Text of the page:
Here’s the best drinking game to keep yourself sober: pull up the NBA schedule, and drink every time you find two consecutive games that are somewhat appealing. A variation of this game can also be done with the national television schedule.
This regular season has not been especially interesting. For myself, personally, it is a what came first situation: the chicken being the fact that I’ve had so much other stuff going on that I’ve had less time to watch basketball this season, the egg being all the injuries that have destroyed the ceilings and watchability potential of too many teams (or just the Eastern Conference in general).
Actually, here’s a (not comprehensive) list of eggs that have made this regular season such a drag: Derrick Rose, Kobe, THE KNICKS, the Nets (somewhat recovered from a terrible start, but expectations have been knocked down a few pegs), THE CAVS, injuries that affected teams for long stretches (Brook Lopez, Marc Gasol, Al Horford, Tony Parker’s mysterious ailments, and so on and so on) the again, the Eastern Conference in general.
The list above has changed the trajectory of almost a third of the teams in the league, toss in all the teams not trying to win, and this has become one of those seasons where I’m just waiting for the playoffs to start.
But of course, there are still stories worth following between now and then. Here are a few:
1. The magic number of 16.5.
The Bobcats finished 7-59 in the shorten season two years ago, for the lowest winning percentage in league history at .106. The worst overall record for a full season belonged to the 1972-73 Sixers, a team that finished 9-73 (.110).
Here’s the thing about these 76ers: one, everyone picked them to come in below their over/ under win total of 16.5 before the season, and two, everyone felt stupid when they started the season off with three straight wins over quality opponents no less (Miami, Chicago, Washington).
At 3-0, the Sixers would have to go 13-66 the rest of the season to come in under their total, or a .164 winning percentage. On January 29th, they beat the Celtics to improve to 15-31. They were two wins away from going over the win total.
15 straight losses later, they’re still two wins away. Their general manager Sam Hinkie has made them so awful (or, as Tom Ziller wonders, if he’s made them too awful) that I had to check their remaining schedule to see if it was possible that they won’t get the two additional wins they need to go over on their 16.5 total.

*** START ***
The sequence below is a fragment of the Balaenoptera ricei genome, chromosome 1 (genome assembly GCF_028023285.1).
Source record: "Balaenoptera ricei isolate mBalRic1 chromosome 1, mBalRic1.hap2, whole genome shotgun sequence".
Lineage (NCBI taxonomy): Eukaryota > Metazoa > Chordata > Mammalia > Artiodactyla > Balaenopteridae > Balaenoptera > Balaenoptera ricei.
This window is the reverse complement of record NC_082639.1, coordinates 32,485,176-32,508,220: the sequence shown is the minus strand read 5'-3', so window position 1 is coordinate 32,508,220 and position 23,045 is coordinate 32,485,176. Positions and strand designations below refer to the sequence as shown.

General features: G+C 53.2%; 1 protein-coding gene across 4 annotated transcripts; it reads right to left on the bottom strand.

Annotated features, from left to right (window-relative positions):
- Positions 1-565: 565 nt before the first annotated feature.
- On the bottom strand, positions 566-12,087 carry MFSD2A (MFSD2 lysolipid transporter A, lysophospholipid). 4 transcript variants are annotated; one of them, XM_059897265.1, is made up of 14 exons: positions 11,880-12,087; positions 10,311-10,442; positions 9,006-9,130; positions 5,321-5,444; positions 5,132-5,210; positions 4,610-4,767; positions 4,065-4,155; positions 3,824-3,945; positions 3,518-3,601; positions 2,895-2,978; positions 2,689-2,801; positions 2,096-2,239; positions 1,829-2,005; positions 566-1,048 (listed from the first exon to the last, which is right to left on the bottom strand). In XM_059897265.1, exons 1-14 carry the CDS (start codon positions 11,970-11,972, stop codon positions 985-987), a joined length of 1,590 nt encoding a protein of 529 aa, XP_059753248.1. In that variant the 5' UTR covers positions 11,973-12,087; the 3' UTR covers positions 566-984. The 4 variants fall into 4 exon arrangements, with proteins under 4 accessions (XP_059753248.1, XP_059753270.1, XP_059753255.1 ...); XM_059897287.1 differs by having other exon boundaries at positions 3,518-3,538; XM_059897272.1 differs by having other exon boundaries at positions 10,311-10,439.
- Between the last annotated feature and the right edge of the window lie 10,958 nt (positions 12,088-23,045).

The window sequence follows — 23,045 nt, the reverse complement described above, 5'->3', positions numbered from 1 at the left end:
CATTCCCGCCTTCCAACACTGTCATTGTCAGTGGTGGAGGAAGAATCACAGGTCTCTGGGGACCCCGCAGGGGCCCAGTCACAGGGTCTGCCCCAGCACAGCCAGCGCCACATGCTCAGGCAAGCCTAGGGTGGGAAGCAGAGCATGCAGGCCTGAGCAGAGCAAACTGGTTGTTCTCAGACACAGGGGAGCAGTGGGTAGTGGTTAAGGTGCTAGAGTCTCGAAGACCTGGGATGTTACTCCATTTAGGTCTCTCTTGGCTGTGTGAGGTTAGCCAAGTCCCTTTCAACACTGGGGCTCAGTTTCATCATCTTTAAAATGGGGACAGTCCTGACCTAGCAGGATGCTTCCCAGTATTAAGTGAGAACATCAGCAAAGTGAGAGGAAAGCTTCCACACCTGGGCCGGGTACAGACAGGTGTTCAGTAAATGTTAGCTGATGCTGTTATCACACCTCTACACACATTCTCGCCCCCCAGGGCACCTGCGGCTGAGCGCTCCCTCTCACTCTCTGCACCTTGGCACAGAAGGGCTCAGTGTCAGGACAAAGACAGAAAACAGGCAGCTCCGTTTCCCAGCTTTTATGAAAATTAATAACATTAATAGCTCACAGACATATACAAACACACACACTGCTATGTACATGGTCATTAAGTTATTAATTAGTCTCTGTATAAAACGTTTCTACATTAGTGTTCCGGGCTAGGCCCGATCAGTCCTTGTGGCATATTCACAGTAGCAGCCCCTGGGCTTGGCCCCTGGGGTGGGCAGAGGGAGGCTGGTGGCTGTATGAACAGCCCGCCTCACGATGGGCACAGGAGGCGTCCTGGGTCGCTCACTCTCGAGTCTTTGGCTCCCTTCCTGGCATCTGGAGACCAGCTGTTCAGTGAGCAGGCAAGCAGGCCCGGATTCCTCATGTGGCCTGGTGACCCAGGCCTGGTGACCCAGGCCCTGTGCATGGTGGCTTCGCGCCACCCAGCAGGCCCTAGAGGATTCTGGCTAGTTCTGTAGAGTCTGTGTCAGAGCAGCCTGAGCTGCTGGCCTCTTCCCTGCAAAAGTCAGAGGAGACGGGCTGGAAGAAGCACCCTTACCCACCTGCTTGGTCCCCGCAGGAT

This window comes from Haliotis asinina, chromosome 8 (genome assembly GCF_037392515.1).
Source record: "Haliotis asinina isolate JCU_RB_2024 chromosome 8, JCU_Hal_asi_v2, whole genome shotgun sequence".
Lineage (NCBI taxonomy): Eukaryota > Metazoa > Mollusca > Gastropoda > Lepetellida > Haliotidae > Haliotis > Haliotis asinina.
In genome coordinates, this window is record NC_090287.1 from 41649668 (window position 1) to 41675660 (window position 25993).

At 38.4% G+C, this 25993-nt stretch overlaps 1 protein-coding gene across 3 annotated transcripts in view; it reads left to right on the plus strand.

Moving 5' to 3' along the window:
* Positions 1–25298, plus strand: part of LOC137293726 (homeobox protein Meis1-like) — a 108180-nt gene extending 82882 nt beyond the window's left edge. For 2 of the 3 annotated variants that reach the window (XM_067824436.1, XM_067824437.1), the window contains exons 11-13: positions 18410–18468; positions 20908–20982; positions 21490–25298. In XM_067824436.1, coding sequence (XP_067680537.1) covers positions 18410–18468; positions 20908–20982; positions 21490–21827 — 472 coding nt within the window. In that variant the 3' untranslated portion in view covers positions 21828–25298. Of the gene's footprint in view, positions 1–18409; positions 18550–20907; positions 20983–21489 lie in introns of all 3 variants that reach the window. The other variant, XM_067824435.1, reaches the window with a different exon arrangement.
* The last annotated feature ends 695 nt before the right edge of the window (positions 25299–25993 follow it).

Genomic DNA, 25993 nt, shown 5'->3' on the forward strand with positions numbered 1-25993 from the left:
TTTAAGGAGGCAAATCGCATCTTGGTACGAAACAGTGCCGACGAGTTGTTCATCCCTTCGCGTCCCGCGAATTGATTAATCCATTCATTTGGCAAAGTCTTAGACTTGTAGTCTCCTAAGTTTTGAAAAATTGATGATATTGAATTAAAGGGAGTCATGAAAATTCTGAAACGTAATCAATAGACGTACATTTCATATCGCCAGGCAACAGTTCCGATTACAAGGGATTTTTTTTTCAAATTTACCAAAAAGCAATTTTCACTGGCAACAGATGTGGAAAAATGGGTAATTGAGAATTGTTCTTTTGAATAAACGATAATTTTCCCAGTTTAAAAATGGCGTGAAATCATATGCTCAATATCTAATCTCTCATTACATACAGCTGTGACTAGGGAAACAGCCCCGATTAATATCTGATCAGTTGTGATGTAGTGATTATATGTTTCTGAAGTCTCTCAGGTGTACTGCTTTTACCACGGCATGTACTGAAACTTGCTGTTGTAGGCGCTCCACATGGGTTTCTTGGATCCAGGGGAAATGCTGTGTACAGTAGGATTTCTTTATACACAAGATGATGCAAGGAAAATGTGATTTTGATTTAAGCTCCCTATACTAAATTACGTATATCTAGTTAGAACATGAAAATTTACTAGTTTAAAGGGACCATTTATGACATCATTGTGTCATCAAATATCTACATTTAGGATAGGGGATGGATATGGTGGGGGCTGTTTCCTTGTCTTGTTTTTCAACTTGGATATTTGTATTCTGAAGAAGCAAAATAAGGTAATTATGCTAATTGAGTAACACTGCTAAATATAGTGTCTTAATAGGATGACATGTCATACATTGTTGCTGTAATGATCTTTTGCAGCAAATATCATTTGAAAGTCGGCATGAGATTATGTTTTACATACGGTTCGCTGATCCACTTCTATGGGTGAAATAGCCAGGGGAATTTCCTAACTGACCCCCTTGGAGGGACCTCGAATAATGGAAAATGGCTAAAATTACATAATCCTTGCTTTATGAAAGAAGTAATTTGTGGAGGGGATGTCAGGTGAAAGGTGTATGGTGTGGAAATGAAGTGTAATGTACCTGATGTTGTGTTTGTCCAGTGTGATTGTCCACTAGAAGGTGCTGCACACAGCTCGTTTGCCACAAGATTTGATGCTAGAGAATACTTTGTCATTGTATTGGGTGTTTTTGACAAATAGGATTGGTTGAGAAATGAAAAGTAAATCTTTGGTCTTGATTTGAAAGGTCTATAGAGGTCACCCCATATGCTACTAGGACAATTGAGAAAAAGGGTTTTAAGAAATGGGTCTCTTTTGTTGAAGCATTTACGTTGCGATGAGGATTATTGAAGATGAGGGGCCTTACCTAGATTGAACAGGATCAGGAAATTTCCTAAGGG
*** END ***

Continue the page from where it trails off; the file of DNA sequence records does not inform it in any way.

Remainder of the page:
Some potential wins for the Sixers: vs. Utah, vs. Charlotte, vs. Boston and two match-ups left against the Knicks.
So, they probably will somehow find a way to go over on the total still, but, would you really bet on it at this point?
Obvious home team bias here (except, I’m moving to New York next month, just in time for the Raptors to have a real fun playoff run for however many rounds it lasts; great timing, as always), but what a weird season for the Raptors.
Masai Ujiri said before the season, when everyone expected a full tear down of the roster, that he wanted to give his team a chance to prove themselves on the court and reassess them based on their performance. Then, the wish of every rational fan of the team came true, when Rudy Gay was shipped out in early December, with the team at 6-12, which somehow made them the class of the Atlantic Division.
Since the Gay trade, the Raptors have gone 27-14, including a 14-6 record at home. We’re just three ahead in the loss column of Brooklyn for the division title and a guarantee top-four seed in the East, and Chicago has caught up to us in the race for third. But it’ll be nice to see the team in the playoffs again, with a team of guys that I really enjoy watching, and some terrible pieces that I was horribly wrong about (DeMar DeRozan, Amir Johnson, to name a few).